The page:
As a Penn State alum, I can no longer ignore the enormous elephant in the room. And while I almost always reserve my column for the sports scenes in New Canaan and Darien, it's time for me to address the Penn State scandal. While it's true that the news came out three weeks ago, I wanted to do the one thing that very few did when the story broke -- wait for the facts to come out before voicing a strong opinion.

Three weeks later, I'm still not entirely sure how to feel because the biggest challenge in drawing conclusions from the Penn State scandal is the amount of unanswered questions which still linger: Did Mike McQueary stop Jerry Sandusky's alleged sexual assault on Victim 2? What exactly did he say to Joe Paterno? Did McQueary actually report the incident to police, as he claims? Are police trying to absolve themselves from blame by saying that McQueary never came to them? What exactly did Joe Paterno say to athletic director Tim Curley and Gary Shultz and did he follow up?

I've come up with only one indisputable fact: The allegations against Sandusky are of the most heinous, unspeakable acts imaginable, and he undoubtedly deserves to spend the rest of his life in prison if convicted.

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As a result of the allegations against Sandusky, many have suffered, but none more than the victims. It took me several sittings to get through the Grand Jury report, and though it was a very difficult read, I felt as though I had no choice but to finish it in order to get the whole truth and find out just how bad these allegations truly were. It was heartbreaking to learn that an alleged pedophile had such unlimited access to vulnerable targets for such an extended period of time. Sandusky's alleged crimes are a painful reminder that these types of people indeed exist in our world and that minors need to be protected at all costs.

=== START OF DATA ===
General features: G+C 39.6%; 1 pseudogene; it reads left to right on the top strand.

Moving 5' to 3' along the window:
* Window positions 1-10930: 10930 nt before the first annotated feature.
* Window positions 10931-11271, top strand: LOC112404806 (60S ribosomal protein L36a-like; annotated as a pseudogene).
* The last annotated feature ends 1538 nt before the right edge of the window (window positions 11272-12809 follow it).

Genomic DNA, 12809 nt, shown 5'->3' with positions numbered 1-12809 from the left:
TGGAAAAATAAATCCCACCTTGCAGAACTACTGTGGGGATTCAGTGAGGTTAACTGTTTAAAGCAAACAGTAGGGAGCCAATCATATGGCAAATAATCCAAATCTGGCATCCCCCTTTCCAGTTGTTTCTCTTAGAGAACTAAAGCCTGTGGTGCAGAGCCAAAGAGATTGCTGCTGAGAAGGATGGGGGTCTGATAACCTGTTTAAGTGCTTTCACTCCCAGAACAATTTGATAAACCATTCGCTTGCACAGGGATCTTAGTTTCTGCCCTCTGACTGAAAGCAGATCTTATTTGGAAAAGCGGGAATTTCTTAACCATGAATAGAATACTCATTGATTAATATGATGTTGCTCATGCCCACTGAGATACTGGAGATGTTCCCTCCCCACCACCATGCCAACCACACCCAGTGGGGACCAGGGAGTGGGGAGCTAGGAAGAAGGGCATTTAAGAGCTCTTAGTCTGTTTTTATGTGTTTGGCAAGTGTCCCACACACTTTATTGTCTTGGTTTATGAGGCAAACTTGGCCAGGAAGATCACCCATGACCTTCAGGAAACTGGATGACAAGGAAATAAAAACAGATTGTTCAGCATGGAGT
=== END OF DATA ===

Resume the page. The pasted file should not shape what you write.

The Penn State scandal is also one of those rare instances when one monumental story leads to another monumental story (the crimes alleged against Sandusky leading to the firing of Joe Paterno). For Penn Staters, Paterno being fired was incomprehensible. Paterno being fired because his former defensive coordinator has been charged with sexually assaulting minors was beyond anyone's worst nightmares.

And while I risk upsetting some who may read this, I do believe that Paterno should not have been fired as head coach. Everything I know about this man tells me that there's no way he could have possible understood what Sandusky is accused of doing. We're talking about a man who has contributed more than $4 million to the university, who helped raise more than $13.5 million in funds for the expansion of Penn State's library and who has consistently held his players to high academic and moral standards.

Paterno has put his heart and soul into Penn State, and I can't for a second believe that he would pull a 180 on all of us and knowingly cover up the alleged abuse of minors.

Since the allegations were made against Sandusky, I've heard people ask things like "what was he thinking?" and "how could anyone do something like that?" It's futile to try to answer questions like these because normal people cannot possibly fathom how someone like Sandusky allegedly operates.

The one very small silver lining in this tragic mess is that the Sandusky, if found guilty in a court of law, is all but guaranteed to spend the rest of his life behind bars.